This is the more traditional analysis of looking at corporate margins, profitability, etc. Stuff out of a corporate finance textbook.

What do earnings look like?

And the key question for earnings, is whether we are going to be on the red line, or on the green line.

The market now looks to be pricing in a green line scenario, so if the reality turns out to be different, we may see another selloff in the absence of Fed intervention.

What do I think personally?

Okay so no one knows the answer to this question, and your guess is as good as mine. We’ll only know for certain in Q3 once everybody starts to reopen and we get to look at earnings impact.

And personally, I still think the reopen is going to be harder than we imagine. Frankly I just don’t see the world going back to where it was in Dec 2019 for the whole of this year.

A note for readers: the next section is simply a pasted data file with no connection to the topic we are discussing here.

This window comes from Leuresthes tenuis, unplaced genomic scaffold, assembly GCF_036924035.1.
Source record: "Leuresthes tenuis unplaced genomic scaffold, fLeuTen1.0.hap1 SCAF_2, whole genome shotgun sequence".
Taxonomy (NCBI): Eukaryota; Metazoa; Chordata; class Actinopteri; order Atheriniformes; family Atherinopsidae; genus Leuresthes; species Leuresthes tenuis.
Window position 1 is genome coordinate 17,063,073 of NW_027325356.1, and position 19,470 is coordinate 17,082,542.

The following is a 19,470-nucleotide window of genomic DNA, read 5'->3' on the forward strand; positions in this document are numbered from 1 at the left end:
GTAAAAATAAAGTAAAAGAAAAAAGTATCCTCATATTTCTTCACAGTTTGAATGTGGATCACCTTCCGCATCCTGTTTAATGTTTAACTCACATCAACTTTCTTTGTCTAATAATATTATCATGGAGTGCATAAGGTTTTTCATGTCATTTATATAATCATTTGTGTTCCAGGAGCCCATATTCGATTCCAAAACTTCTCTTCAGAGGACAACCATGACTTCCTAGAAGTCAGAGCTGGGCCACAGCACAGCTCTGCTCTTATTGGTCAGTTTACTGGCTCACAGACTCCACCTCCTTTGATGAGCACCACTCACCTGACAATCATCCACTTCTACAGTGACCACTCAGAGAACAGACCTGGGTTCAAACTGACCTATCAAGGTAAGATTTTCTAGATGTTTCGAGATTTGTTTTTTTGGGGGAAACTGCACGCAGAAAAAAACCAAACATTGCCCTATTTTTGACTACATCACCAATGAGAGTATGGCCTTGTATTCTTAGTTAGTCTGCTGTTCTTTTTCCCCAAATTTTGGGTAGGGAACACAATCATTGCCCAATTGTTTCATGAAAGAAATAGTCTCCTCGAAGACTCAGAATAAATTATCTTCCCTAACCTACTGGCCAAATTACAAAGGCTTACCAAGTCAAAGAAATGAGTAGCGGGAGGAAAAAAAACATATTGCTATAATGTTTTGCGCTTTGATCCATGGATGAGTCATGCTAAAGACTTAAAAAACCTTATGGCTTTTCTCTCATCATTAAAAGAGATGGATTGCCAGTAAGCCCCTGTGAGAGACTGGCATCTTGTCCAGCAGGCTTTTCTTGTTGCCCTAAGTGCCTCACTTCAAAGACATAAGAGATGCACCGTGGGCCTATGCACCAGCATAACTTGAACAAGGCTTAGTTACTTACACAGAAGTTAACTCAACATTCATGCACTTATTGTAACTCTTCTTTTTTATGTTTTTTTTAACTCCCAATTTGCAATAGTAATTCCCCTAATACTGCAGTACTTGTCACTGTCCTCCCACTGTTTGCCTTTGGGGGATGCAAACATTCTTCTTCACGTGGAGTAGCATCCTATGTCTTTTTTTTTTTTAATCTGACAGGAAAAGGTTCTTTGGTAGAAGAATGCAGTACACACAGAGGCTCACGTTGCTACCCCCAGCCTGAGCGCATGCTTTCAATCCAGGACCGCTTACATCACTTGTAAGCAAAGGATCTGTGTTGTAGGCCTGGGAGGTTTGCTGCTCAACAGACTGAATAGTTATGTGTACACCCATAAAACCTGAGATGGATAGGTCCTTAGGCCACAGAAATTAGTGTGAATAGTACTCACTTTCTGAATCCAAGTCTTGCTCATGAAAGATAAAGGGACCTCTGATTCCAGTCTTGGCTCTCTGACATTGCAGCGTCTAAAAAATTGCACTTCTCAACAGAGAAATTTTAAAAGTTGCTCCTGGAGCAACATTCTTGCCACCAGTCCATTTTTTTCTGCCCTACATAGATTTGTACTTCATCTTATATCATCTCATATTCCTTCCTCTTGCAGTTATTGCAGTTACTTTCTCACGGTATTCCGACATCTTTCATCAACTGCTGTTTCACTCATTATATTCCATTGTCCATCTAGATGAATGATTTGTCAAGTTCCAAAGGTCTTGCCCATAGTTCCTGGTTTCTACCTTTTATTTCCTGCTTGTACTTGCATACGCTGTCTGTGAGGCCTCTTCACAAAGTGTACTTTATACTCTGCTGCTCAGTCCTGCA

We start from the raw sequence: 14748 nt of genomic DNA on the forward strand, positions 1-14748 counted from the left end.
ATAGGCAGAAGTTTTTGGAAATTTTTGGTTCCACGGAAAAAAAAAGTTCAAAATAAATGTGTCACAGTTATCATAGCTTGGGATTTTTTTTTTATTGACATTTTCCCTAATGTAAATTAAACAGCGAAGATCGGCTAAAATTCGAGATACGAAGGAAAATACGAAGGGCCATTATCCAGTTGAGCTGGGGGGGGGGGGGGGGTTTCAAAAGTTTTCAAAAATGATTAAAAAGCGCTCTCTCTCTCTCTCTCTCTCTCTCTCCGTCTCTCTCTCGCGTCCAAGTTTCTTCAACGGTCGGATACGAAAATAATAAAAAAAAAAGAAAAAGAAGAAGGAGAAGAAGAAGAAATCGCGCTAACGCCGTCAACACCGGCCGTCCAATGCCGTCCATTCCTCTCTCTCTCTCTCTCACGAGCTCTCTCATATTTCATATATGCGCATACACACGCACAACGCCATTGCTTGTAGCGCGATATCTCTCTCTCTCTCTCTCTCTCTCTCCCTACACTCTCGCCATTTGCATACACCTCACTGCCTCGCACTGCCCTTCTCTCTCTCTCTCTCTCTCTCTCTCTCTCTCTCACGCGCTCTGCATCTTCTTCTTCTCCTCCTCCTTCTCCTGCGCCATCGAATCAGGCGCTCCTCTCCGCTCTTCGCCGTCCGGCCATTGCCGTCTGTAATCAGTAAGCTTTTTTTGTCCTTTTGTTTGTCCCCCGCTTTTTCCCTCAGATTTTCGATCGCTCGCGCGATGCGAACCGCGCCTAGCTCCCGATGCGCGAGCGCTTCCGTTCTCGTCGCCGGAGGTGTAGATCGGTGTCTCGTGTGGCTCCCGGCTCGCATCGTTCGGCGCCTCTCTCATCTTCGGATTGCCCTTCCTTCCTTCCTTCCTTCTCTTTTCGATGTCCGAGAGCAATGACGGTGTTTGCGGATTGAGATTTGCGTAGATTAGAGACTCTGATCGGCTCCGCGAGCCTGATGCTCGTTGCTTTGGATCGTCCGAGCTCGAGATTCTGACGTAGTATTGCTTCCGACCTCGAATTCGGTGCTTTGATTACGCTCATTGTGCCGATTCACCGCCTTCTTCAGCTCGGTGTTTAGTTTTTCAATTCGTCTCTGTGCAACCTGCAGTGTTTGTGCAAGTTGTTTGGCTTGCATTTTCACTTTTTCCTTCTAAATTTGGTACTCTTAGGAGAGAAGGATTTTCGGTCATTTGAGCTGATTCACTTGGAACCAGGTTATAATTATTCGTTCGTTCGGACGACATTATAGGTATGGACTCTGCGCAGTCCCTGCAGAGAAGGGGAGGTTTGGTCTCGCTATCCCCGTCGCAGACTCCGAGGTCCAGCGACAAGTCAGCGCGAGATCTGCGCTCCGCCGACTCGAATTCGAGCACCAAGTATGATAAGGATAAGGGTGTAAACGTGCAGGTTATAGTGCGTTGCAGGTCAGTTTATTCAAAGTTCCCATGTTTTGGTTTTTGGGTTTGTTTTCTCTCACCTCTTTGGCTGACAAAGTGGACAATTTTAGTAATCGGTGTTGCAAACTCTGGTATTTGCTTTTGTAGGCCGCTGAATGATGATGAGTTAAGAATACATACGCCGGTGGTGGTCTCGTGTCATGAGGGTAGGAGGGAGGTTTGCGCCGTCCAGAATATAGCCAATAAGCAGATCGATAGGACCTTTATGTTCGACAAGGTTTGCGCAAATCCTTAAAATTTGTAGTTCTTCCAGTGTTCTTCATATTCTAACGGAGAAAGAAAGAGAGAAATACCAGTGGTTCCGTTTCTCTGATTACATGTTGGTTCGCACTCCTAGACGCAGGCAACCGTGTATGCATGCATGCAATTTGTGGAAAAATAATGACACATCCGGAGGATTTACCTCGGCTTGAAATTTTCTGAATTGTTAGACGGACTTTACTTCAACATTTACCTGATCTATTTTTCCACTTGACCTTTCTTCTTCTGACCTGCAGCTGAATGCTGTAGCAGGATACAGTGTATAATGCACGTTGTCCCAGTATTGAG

China’s a good example. They locked down the whole country for almost 2 months, barred international visitors, got new case count almost to zero, and they’re still grappling with a second wave now and had to lockdown Jilin.

You can say what you want about China, but they’ve been the poster child in this fight so far. So if China is having such problems with a second wave, what about the other countries in Europe or the US that are reopening even before case count drops to zero?

So while I get the liquidity dynamics in play, and I will buy in line with liquidity dynamics, I’m a lot more cautious on the earnings front.

Impact of Vaccine

So going back to the question from the original Patron:

Pls advise your view on how you read the market when eventually Covid 19 Vaccine is found…. will it be too late to BUY into the market at that time? Or economy and companies are in such extreme mad shape and trouble that it cause further downward pressure?

Impact of the vaccine news is that:

On liquidity – positive news of the vaccine drove some money on the sidelines into the market, driving up prices.

On earnings – too early to say for certain because we’ve not cleared clinical trials and mass production is not clear. But assuming those are settled (and those are big ifs), then once mass production is available, they will improve earnings.